LOS ANGELES – A federal judge has dismissed two cases against Ford Motor Co. over transmission issues with Focus and Fiesta models.
Late last month, Judge Andre Birotte Jr. of the U.S. Central California District judge dismissed Mary Cannon and Christi Brown's individual actions with prejudice.
The auto giant has been fighting lemon law actions consolidated last year at the Central District of California which allege power shift transmission are prone to delayed acceleration and downshifting and that some vehicles have crashed.
In Brown's case, Ford had argued her fraud claims should be barred by the statute of limitations because within six months of her June 2014 purchase, "she was aware of facts that would have caused a reasonable person to at least suspect she might have a cause of action—partly because a plaintiffs’ firm wrote her to tell her so," but that she did not file her complaint until more than three years after that date.
Plaintiff firms representing plaintiffs in the consolidated action include Kiesel Law of Beverly Hills, Strategic Legal Practices of Los Angeles, Knight Law Group of Los Angeles, Consumer Legal Remedies APC of Beverly Hills, and others.
In October, Birotte denied summary judgment sought by Ford, but said he would allow further hearing on the company's moves to exclude certain plaintiff expert witnesses as unreliable.
In the cases of Cannon and Brown, Ford specifically sought to, and succeeded in, excluding automotive service technician Randall Bounds from testifying.
“...Bounds...has experience fixing cars, but he is not qualified to opine on value and safety, and his ‘opinions’ are nothing more than pure guesswork with no valid basis,” Ford stated in its memorandum of points and authorities to exclude Bounds' testimony.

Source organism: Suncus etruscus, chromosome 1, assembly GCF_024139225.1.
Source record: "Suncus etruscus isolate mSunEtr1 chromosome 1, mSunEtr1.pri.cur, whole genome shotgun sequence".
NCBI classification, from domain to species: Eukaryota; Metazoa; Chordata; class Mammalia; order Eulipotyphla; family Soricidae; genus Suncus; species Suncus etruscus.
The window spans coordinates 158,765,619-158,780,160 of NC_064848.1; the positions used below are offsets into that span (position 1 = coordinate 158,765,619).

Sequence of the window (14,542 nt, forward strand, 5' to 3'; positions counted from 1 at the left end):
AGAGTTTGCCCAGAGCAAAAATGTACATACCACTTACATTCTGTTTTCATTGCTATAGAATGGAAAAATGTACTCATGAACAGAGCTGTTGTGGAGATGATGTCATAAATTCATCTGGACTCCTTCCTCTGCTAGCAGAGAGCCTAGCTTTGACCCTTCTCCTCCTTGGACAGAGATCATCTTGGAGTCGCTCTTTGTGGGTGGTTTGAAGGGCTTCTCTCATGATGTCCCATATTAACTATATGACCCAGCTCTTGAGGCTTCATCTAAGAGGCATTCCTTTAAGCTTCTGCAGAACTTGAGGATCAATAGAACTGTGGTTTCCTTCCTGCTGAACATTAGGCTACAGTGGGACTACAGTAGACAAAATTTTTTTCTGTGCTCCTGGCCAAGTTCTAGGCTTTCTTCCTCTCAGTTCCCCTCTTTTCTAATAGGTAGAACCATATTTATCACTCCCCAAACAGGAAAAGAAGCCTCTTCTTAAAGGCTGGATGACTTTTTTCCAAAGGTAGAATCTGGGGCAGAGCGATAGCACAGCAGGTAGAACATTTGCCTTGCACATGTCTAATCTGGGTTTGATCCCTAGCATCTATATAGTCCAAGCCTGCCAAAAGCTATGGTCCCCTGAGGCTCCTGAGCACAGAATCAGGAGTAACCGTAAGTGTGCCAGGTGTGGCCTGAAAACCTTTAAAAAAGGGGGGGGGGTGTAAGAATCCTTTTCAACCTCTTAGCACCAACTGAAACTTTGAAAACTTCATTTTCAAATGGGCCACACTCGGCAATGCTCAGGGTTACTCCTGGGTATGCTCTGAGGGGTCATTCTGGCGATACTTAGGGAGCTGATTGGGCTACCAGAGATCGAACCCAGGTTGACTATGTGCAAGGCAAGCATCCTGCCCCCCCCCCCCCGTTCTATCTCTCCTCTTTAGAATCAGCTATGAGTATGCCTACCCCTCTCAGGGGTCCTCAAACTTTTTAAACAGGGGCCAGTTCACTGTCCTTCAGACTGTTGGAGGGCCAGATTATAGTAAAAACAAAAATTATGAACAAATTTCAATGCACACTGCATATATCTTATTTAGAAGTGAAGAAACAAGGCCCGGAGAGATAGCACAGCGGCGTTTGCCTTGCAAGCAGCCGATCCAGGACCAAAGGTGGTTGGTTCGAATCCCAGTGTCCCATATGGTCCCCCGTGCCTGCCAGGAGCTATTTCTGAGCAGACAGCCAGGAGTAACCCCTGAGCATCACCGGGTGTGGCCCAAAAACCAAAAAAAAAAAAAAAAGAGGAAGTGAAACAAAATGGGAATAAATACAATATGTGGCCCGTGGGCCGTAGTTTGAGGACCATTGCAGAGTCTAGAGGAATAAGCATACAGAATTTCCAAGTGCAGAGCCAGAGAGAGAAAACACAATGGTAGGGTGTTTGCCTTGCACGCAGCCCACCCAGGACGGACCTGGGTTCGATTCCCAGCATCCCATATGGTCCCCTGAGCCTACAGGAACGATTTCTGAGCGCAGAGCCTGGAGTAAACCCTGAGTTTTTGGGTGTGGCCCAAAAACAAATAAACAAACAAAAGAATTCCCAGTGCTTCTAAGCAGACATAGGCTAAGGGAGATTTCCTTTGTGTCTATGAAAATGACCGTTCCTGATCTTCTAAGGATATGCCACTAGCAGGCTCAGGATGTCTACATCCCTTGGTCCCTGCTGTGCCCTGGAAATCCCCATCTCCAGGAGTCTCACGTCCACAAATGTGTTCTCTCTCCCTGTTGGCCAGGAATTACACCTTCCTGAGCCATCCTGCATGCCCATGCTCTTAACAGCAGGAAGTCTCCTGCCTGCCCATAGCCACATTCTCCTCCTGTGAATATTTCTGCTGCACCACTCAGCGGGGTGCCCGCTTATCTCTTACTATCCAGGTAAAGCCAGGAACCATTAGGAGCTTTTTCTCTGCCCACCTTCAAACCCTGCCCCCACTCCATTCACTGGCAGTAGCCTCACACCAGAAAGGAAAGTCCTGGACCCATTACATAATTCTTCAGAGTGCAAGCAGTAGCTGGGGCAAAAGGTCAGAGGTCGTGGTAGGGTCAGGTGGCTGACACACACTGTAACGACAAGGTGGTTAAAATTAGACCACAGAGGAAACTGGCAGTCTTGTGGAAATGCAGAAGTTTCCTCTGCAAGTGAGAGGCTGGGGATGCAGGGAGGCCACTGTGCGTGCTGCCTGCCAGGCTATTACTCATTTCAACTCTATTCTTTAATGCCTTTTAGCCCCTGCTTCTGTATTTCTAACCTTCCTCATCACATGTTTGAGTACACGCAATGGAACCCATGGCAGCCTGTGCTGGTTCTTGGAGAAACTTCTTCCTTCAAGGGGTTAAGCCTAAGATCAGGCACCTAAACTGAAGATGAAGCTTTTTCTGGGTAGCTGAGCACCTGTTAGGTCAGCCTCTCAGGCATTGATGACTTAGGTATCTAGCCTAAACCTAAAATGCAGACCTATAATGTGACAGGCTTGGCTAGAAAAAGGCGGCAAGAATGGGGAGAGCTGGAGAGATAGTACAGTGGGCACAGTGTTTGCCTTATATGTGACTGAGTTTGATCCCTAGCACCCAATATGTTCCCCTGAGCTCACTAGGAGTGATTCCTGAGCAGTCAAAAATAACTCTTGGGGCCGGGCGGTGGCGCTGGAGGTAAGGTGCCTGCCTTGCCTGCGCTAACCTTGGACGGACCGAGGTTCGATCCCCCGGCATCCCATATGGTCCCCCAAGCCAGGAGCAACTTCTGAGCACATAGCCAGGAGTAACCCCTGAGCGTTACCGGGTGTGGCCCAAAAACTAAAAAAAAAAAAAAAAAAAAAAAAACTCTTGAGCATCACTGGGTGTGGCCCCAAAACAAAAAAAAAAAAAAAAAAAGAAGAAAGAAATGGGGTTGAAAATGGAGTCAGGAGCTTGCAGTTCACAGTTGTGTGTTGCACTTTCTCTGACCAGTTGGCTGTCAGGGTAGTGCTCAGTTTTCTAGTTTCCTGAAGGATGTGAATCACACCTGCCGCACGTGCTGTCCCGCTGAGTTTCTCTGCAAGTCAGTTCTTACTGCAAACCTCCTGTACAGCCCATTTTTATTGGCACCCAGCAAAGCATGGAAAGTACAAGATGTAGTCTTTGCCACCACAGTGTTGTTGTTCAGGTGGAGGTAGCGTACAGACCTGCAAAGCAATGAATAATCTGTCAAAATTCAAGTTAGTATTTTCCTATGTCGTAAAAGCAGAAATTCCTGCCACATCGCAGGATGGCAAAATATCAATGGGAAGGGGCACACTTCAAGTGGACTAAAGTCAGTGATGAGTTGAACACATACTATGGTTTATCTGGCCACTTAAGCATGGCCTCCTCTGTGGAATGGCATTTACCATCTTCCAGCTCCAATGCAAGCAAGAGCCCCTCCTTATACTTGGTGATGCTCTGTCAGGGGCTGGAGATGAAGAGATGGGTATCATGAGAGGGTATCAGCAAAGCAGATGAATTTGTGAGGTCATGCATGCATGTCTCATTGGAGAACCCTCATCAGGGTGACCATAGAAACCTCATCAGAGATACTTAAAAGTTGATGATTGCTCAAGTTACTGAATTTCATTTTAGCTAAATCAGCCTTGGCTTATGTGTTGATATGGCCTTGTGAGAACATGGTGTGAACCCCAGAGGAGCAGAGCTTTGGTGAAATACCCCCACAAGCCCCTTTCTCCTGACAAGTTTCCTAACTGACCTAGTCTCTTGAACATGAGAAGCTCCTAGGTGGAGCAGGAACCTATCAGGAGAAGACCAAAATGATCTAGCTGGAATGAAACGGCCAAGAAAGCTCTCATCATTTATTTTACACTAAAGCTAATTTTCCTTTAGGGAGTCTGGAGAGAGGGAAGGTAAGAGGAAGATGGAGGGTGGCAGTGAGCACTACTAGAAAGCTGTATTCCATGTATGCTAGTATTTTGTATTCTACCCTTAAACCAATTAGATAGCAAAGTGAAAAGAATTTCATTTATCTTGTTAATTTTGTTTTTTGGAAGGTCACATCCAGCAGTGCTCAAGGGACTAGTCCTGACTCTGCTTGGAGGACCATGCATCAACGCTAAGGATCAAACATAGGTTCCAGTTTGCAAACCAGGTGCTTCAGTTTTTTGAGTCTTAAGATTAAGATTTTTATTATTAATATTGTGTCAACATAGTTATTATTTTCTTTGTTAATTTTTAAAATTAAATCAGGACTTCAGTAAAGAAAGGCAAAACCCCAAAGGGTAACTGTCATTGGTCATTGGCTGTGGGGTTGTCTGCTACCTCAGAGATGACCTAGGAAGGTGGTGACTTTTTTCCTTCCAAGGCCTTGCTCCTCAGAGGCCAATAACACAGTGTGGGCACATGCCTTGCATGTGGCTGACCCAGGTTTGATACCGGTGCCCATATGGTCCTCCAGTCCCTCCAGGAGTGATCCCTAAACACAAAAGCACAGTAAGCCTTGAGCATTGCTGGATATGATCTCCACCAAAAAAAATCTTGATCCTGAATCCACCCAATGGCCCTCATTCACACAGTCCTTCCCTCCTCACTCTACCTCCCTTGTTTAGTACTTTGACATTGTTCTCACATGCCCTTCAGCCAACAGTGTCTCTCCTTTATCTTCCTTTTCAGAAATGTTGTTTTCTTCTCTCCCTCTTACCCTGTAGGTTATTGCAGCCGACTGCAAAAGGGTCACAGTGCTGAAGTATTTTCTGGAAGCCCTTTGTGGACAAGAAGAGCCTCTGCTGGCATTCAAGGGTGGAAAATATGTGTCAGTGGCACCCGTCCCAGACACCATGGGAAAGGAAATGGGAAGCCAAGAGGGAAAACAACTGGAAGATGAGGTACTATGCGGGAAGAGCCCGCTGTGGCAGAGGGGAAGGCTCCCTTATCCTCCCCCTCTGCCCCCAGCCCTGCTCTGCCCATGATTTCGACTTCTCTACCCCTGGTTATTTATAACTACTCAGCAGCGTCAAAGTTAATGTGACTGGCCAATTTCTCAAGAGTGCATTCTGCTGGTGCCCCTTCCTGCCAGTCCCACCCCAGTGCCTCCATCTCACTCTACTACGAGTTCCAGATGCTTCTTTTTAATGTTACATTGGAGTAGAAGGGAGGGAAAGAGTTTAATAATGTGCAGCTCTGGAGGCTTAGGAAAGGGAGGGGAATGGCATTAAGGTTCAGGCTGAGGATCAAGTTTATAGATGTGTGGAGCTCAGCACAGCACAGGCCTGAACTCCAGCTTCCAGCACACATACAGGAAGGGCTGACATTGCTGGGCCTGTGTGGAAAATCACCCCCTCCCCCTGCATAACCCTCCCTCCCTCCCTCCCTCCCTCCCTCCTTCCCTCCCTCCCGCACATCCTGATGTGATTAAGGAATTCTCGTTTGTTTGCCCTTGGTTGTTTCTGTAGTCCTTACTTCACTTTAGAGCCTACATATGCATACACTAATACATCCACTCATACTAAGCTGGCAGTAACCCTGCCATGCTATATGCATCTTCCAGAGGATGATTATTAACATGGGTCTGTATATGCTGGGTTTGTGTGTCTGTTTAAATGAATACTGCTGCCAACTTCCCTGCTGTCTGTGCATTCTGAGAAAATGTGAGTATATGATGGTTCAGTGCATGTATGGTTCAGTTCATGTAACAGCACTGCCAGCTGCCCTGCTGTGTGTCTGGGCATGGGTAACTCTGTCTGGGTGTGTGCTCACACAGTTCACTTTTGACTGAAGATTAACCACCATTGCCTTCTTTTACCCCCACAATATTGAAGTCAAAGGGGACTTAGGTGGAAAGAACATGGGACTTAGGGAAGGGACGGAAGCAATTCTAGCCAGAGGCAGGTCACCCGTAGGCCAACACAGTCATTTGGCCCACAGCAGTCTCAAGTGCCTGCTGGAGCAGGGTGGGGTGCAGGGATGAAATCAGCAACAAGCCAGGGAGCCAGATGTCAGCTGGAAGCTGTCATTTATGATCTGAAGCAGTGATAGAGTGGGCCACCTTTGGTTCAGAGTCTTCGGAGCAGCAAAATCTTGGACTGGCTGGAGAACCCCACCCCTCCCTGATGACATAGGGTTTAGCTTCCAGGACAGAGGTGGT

“His opinions are not supported by any facts or analysis, and he does not cite a single source to support whatever ‘methodology’ he applied," the memorandum states. "In addition to being unreliable, his opinions would not be helpful to the jury, as they amount to little more than thinly veiled legal conclusions on ultimate issues and are not based on any specialized knowledge or expertise. Bounds does not come close to employing the ‘level of intellectual rigor that [Rule] 702 requires’ for the admission of expert testimony.”
Also last month, Ford lost a second consecutive verdict in the consolidated action, but an appeal of a $23,000 verdict could be forthcoming.
In the case of Yvonne and Salvador Quintero, Ford argued at trial that plaintiff's counsel engaged in misconduct by intentionally violating an order limiting testimony in the questions it repeatedly asked of witnesses, which it said substantially prejudiced the defense.
“I'd ask to move for a mistrial at this time based on the continued misconduct of counsel in conjunction with this witness, but this is the umpteenth time -- and we'll give you documentation on it, your honor -- where counsel has intentionally violated an order in limine that is of substantial prejudice to the defense," said Ford attorney Frank P. Kelly III of Shook Hardy & Bacon in San Francisco.
"...I believe asking improper questions is intentional," Kelly said.
In November, a jury awarded $64,000 to plaintiff Mark Pedante, the first in a long line of MDL plaintiffs suing Ford.
However, the $64,000 verdict could have been much larger as Birotte struck fraud-based claims just days before trial started. In the end, the jury’s award was significantly less than what Ford had originally offered the plaintiff.
In the last six years, more than 30,000 complaints have been filed against the auto industry, and each year since 2015 the number has grown. Ford Motor Co. has been hit with the most lemon law suits with at least 8,791 since 2015.